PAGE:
Italy’s 'Vogue Curvy,' And 5 Reasons It Misses The Mark


It appears that Vogue Italia is sick of being blamed by the fashion industry for featuring skinny models. Its response? Part of its website is now supposed to be a section dedicated to women who have actually experienced love handles: Vogue Curvy. But after checking out the site, we started to realize it's all a farce. Here, our 5 reasons why Vogue Curvy actually isn't really different from its skinnier counterpart.

We believe in looking your best at any size: see the dress that works for everyone, and check out our guide to dresses to hide your tummy but show off your curves.

1. Advertisers still rule content. We kept seeing Marina Rinaldi, an Italian plus-size designer, pop up on the site. According to the big fat (pardon the pun) advertisement below at least one of those pieces, Marina Rinaldi is paying for the placement.

2. Vogue editors still don't know how to dress anyone over a size four. An slideshow of eveningwear features boxy, shapeless dresses that don't celebrate curves-they hide them, negating the female figure and making most women (even size fours) look larger.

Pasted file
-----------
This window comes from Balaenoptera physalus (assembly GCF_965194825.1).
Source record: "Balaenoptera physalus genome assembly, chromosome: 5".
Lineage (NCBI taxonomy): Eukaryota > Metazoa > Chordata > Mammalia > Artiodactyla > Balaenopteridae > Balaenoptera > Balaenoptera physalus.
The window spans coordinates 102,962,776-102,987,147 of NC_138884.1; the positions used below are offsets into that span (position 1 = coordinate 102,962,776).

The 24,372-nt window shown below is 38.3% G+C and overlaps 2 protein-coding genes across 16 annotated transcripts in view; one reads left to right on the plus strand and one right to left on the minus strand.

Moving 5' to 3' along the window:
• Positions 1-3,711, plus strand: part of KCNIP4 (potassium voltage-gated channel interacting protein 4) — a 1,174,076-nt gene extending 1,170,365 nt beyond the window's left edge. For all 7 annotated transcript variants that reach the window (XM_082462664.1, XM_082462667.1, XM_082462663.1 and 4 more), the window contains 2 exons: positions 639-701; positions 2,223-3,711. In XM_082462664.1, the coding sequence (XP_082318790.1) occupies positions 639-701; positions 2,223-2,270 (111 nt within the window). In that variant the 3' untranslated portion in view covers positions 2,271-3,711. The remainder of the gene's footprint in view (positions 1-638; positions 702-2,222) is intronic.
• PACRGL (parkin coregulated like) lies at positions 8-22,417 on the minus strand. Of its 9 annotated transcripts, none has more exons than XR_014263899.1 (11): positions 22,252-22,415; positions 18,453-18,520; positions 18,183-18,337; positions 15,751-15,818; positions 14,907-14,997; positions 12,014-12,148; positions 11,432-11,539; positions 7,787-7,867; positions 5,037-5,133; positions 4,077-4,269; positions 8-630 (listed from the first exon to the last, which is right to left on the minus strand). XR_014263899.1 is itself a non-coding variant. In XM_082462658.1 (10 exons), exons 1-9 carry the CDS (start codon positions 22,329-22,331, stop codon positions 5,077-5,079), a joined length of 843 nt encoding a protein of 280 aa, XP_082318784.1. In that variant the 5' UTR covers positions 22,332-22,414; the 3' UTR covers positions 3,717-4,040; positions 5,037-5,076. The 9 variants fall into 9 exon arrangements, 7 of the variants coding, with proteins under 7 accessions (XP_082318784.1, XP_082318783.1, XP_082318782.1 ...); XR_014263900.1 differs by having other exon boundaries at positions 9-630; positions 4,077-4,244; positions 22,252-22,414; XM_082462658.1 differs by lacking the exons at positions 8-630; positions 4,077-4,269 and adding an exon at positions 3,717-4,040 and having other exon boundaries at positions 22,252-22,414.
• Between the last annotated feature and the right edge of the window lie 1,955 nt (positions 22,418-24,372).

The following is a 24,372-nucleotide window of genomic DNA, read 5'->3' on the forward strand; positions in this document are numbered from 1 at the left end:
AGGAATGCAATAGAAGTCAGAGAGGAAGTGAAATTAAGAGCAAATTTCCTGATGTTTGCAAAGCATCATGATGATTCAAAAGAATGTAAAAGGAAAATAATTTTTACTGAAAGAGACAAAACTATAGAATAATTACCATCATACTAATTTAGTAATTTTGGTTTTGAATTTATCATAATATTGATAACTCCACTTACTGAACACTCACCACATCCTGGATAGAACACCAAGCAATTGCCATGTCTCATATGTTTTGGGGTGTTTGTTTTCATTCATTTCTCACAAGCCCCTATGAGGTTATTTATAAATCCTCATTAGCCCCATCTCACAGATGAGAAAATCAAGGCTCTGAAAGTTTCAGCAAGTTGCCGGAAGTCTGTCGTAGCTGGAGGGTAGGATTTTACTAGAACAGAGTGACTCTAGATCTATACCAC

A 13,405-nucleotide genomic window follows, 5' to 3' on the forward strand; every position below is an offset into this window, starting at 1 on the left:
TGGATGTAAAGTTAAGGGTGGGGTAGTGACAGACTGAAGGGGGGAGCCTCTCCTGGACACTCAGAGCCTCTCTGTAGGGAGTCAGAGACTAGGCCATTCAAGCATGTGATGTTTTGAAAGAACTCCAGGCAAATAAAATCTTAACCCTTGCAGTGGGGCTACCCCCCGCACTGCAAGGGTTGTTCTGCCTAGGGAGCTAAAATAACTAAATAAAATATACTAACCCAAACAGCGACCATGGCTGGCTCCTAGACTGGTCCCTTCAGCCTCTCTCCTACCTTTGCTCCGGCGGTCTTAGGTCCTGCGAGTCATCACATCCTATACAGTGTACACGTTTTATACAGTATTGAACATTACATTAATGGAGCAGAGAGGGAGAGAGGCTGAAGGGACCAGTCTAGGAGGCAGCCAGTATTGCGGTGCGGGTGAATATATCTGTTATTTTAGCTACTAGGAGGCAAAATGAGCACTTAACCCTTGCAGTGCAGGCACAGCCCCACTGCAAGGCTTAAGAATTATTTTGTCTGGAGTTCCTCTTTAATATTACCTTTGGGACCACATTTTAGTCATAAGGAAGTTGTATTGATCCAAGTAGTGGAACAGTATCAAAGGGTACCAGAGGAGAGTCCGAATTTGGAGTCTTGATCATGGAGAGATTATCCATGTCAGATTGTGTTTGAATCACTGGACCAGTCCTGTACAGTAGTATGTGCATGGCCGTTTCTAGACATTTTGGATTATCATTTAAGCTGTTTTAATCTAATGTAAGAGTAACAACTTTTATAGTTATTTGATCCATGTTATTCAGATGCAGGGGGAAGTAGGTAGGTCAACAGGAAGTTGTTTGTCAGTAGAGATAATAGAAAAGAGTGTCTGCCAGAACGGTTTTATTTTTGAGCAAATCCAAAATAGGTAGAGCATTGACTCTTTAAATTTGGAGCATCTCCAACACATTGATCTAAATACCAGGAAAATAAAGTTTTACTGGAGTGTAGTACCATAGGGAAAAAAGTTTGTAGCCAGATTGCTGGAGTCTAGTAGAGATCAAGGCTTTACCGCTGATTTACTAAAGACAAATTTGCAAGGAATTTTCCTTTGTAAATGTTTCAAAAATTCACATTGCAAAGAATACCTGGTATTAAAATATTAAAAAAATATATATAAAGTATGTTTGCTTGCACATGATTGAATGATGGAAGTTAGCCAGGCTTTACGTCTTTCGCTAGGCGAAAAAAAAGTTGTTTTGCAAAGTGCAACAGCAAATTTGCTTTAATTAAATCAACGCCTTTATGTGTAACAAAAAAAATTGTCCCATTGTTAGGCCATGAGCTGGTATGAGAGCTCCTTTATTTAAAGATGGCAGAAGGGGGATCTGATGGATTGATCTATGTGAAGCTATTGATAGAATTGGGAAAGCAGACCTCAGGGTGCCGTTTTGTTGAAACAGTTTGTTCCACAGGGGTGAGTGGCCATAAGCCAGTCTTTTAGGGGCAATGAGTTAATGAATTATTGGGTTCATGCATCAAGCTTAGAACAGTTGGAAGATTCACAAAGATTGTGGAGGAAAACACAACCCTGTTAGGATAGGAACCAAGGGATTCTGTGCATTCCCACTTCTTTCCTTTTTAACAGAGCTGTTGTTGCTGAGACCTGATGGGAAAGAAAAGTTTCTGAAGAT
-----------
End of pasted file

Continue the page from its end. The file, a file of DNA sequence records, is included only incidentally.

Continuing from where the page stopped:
3. It's in Italian. If you're not a donna who's taken at least a few high-school Italiano classes, you can't actually read any of the features.

4. Lack of originality. Their first "Plus Size Idol" is...that's right...Christina Hendricks from Mad Men. Yawn. (We love you, Ms. Hendricks, but we'd also love to meet another curvy Hollywood woman.)

5. It's still a clique. Vogue Curvy is not a section in the print magazine - it's not even incorporated within the regular site. It's sending the message that if you're overweight (or even a tall, toned, healthy size 10!), Vogue has something to offer you - just so long as you don't mix with the skinny models.

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